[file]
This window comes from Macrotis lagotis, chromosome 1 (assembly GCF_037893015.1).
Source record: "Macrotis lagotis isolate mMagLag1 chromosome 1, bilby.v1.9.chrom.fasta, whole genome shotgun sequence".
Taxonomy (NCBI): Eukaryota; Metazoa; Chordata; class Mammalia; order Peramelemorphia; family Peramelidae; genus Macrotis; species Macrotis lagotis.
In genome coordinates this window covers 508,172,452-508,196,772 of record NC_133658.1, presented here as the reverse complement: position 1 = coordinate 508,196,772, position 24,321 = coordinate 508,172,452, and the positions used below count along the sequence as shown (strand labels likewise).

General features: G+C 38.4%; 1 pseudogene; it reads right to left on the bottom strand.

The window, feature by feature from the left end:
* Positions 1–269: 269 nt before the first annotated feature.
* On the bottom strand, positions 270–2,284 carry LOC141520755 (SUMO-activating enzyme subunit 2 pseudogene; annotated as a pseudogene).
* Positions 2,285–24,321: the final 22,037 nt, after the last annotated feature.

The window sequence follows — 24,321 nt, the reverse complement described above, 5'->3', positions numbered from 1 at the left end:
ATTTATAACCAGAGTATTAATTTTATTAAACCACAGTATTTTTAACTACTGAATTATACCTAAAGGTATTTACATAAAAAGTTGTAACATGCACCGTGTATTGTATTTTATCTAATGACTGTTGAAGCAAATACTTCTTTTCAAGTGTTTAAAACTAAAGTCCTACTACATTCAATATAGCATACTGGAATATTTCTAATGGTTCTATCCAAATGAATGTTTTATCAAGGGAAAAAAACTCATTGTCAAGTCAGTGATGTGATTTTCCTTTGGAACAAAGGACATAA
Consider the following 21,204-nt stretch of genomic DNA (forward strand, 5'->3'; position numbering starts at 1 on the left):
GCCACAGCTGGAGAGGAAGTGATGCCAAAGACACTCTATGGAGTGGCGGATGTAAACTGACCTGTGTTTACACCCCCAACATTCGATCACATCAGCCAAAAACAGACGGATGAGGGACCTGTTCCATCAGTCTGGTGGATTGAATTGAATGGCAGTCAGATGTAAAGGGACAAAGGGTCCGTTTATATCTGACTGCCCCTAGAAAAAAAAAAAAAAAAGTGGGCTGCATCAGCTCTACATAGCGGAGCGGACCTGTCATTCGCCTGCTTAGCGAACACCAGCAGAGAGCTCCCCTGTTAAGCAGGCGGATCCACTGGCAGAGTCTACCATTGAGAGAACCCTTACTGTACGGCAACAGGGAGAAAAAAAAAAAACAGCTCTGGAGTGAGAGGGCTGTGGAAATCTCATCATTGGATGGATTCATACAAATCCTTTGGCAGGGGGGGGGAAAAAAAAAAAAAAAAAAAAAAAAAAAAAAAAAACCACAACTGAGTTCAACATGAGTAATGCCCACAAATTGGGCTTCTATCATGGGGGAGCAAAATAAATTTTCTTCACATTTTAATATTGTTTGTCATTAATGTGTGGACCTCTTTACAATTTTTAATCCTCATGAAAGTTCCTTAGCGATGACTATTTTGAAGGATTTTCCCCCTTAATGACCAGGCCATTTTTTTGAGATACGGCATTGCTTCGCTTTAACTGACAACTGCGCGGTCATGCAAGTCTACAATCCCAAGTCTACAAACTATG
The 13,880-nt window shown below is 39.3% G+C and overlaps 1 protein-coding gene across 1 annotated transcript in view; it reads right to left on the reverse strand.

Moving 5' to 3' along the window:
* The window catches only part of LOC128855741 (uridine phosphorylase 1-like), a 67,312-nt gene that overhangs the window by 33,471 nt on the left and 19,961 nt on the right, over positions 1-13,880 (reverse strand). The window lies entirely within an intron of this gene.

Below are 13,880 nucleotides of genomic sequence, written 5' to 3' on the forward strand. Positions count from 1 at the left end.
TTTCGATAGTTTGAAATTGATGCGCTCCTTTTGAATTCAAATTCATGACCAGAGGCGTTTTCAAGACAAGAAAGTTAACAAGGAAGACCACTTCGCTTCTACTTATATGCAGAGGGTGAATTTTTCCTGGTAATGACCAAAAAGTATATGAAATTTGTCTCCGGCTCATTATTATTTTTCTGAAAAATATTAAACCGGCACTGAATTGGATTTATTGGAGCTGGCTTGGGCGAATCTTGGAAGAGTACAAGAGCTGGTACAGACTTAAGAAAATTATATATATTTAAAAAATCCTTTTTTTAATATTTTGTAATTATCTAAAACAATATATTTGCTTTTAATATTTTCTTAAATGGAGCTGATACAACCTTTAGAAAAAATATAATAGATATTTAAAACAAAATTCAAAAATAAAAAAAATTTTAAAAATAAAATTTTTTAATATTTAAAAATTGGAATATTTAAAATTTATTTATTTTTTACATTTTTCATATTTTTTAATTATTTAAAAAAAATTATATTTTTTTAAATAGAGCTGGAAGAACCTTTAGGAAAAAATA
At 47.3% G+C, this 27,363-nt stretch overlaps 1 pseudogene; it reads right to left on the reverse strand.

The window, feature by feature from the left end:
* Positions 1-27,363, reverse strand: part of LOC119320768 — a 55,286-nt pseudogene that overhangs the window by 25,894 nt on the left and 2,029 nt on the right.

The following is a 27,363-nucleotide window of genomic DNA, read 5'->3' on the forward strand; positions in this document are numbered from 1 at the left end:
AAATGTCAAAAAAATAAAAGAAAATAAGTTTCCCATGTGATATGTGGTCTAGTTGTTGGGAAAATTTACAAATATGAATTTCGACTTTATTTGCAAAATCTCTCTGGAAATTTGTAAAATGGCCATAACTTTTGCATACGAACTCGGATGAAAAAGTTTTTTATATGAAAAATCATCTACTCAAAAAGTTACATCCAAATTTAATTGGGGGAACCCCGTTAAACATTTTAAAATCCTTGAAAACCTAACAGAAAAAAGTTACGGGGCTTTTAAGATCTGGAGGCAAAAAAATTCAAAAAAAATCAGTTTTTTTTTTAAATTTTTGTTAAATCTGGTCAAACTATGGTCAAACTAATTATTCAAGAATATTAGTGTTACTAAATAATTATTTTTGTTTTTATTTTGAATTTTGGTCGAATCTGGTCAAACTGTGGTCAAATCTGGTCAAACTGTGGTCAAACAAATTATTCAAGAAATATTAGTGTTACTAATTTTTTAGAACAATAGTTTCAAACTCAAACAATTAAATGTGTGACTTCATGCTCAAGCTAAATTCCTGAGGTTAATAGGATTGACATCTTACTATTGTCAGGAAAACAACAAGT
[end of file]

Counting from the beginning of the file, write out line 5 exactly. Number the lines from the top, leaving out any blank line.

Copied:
General features: G+C 38.4%; 1 pseudogene; it reads right to left on the bottom strand.